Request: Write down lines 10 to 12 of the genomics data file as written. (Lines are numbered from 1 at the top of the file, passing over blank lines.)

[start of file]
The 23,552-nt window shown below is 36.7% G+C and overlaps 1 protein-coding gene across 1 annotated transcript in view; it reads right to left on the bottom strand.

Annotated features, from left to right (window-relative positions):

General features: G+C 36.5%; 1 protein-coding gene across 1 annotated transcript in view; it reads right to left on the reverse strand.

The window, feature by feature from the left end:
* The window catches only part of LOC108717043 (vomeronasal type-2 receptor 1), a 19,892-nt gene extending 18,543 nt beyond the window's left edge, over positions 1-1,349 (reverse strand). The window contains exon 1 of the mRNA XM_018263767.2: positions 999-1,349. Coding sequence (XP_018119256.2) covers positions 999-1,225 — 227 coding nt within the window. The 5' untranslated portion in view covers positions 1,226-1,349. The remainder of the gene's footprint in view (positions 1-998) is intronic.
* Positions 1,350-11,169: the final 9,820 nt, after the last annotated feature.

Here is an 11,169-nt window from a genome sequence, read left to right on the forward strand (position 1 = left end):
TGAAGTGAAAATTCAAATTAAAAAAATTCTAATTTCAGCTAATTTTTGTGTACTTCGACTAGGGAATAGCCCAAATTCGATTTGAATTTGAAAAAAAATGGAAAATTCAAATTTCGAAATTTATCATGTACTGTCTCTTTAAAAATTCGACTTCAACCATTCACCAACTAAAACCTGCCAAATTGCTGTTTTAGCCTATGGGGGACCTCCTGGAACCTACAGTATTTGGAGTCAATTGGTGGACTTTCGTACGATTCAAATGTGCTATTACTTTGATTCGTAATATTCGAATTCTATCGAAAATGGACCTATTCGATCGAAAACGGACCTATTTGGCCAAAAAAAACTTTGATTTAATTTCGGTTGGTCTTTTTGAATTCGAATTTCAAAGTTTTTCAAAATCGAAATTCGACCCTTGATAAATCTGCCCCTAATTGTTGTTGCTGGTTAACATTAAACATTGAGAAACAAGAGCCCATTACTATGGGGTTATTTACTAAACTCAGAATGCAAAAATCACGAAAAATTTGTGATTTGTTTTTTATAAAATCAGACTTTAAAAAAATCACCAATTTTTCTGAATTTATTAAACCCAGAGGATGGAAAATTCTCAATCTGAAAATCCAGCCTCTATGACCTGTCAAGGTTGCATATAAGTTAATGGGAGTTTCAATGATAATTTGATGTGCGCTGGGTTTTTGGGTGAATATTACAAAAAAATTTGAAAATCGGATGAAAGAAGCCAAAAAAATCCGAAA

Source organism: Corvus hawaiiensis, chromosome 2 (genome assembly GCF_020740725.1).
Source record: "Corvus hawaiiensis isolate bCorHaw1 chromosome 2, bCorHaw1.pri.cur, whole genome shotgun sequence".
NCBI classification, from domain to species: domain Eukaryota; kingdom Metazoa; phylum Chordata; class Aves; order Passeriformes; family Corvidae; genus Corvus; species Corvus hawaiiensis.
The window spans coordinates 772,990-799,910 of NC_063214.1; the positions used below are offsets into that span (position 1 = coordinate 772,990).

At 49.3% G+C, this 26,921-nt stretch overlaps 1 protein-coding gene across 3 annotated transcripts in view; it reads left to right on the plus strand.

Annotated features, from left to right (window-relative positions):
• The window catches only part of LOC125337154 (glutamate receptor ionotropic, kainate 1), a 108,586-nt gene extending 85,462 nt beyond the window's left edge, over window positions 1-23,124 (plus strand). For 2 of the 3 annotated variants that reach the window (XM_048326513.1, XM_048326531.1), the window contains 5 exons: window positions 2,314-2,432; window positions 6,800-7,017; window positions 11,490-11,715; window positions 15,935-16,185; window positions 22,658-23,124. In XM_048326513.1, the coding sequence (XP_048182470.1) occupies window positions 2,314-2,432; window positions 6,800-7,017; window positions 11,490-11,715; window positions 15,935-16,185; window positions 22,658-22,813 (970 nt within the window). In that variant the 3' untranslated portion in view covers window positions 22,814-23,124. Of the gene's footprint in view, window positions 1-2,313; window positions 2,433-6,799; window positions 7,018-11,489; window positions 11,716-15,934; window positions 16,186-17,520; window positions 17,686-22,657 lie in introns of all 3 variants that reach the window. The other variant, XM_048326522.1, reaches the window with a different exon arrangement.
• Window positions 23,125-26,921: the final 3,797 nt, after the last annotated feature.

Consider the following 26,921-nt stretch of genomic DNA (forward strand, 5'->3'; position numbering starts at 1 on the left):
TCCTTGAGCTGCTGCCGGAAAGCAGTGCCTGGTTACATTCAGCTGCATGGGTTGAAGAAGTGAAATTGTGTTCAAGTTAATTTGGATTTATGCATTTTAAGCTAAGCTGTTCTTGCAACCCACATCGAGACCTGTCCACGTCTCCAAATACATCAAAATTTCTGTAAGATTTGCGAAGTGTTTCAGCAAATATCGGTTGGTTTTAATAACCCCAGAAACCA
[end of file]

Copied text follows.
Source record: "Corvus hawaiiensis isolate bCorHaw1 chromosome 2, bCorHaw1.pri.cur, whole genome shotgun sequence".
NCBI classification, from domain to species: domain Eukaryota; kingdom Metazoa; phylum Chordata; class Aves; order Passeriformes; family Corvidae; genus Corvus; species Corvus hawaiiensis.
The window spans coordinates 772,990-799,910 of NC_063214.1; the positions used below are offsets into that span (position 1 = coordinate 772,990).